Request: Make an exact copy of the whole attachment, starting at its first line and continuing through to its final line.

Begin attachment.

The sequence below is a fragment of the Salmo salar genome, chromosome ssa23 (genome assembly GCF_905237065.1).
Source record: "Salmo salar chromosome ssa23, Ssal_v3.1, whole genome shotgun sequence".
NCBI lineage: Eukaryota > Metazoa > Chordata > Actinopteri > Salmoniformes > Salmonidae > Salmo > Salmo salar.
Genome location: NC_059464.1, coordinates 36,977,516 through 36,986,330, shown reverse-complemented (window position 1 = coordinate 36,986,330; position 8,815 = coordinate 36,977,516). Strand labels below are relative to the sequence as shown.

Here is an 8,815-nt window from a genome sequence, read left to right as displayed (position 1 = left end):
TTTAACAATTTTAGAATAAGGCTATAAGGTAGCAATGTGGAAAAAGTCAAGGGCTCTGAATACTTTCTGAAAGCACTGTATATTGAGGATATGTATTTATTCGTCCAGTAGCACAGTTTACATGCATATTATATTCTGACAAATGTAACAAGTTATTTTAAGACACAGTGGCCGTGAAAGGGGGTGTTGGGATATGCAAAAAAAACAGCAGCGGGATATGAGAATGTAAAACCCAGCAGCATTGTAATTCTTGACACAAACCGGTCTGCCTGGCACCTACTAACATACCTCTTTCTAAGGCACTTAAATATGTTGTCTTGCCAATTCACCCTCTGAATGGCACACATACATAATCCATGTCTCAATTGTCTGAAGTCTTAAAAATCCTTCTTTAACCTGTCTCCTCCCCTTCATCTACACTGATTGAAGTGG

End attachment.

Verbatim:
The sequence below is a fragment of the Salmo salar genome, chromosome ssa23 (genome assembly GCF_905237065.1).
Source record: "Salmo salar chromosome ssa23, Ssal_v3.1, whole genome shotgun sequence".
NCBI lineage: Eukaryota > Metazoa > Chordata > Actinopteri > Salmoniformes > Salmonidae > Salmo > Salmo salar.
Genome location: NC_059464.1, coordinates 36,977,516 through 36,986,330, shown reverse-complemented (window position 1 = coordinate 36,986,330; position 8,815 = coordinate 36,977,516). Strand labels below are relative to the sequence as shown.

Here is an 8,815-nt window from a genome sequence, read left to right as displayed (position 1 = left end):
TTTAACAATTTTAGAATAAGGCTATAAGGTAGCAATGTGGAAAAAGTCAAGGGCTCTGAATACTTTCTGAAAGCACTGTATATTGAGGATATGTATTTATTCGTCCAGTAGCACAGTTTACATGCATATTATATTCTGACAAATGTAACAAGTTATTTTAAGACACAGTGGCCGTGAAAGGGGGTGTTGGGATATGCAAAAAAAACAGCAGCGGGATATGAGAATGTAAAACCCAGCAGCATTGTAATTCTTGACACAAACCGGTCTGCCTGGCACCTACTAACATACCTCTTTCTAAGGCACTTAAATATGTTGTCTTGCCAATTCACCCTCTGAATGGCACACATACATAATCCATGTCTCAATTGTCTGAAGTCTTAAAAATCCTTCTTTAACCTGTCTCCTCCCCTTCATCTACACTGATTGAAGTGG